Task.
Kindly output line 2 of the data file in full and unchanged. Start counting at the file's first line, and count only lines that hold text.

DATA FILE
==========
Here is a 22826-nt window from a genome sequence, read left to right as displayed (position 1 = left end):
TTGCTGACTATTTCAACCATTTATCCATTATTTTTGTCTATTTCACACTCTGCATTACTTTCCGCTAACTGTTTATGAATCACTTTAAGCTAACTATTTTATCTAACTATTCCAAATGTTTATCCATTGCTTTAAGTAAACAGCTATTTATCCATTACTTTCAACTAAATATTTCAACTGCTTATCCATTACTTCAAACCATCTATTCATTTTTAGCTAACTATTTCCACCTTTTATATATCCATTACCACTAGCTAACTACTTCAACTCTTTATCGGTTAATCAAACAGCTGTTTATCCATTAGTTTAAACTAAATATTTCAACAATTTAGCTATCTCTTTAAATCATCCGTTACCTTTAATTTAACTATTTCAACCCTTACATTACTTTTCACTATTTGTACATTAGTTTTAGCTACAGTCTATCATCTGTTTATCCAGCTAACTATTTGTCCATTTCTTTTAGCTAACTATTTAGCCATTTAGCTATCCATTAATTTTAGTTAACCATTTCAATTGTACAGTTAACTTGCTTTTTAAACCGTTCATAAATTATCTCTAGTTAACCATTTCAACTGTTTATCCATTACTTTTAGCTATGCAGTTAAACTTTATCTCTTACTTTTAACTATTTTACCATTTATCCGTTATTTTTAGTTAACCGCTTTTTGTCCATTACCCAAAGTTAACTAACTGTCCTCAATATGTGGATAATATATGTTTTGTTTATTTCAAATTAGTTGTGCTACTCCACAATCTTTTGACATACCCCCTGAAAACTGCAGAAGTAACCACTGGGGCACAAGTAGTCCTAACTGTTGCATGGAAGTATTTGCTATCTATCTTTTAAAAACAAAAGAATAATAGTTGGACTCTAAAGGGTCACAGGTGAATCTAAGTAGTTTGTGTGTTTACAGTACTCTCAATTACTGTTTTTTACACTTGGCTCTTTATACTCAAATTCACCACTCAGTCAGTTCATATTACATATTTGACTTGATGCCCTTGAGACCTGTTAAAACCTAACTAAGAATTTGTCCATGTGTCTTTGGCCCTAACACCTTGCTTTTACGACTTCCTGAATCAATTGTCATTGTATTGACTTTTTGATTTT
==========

TTGCTGACTATTTCAACCATTTATCCATTATTTTTGTCTATTTCACACTCTGCATTACTTTCCGCTAACTGTTTATGAATCACTTTAAGCTAACTATTTTATCTAACTATTCCAAATGTTTATCCATTGCTTTAAGTAAACAGCTATTTATCCATTACTTTCAACTAAATATTTCAACTGCTTATCCATTACTTCAAACCATCTATTCATTTTTAGCTAACTATTTCCACCTTTTATATATCCATTACCACTAGCTAACTACTTCAACTCTTTATCGGTTAATCAAACAGCTGTTTATCCATTAGTTTAAACTAAATATTTCAACAATTTAGCTATCTCTTTAAATCATCCGTTACCTTTAATTTAACTATTTCAACCCTTACATTACTTTTCACTATTTGTACATTAGTTTTAGCTACAGTCTATCATCTGTTTATCCAGCTAACTATTTGTCCATTTCTTTTAGCTAACTATTTAGCCATTTAGCTATCCATTAATTTTAGTTAACCATTTCAATTGTACAGTTAACTTGCTTTTTAAACCGTTCATAAATTATCTCTAGTTAACCATTTCAACTGTTTATCCATTACTTTTAGCTATGCAGTTAAACTTTATCTCTTACTTTTAACTATTTTACCATTTATCCGTTATTTTTAGTTAACCGCTTTTTGTCCATTACCCAAAGTTAACTAACTGTCCTCAATATGTGGATAATATATGTTTTGTTTATTTCAAATTAGTTGTGCTACTCCACAATCTTTTGACATACCCCCTGAAAACTGCAGAAGTAACCACTGGGGCACAAGTAGTCCTAACTGTTGCATGGAAGTATTTGCTATCTATCTTTTAAAAACAAAAGAATAATAGTTGGACTCTAAAGGGTCACAGGTGAATCTAAGTAGTTTGTGTGTTTACAGTACTCTCAATTACTGTTTTTTACACTTGGCTCTTTATACTCAAATTCACCACTCAGTCAGTTCATATTACATATTTGACTTGATGCCCTTGAGACCTGTTAAAACCTAACTAAGAATTTGTCCATGTGTCTTTGGCCCTAACACCTTGCTTTTACGACTTCCTGAATCAATTGTCATTGTATTGACTTTTTGATTTT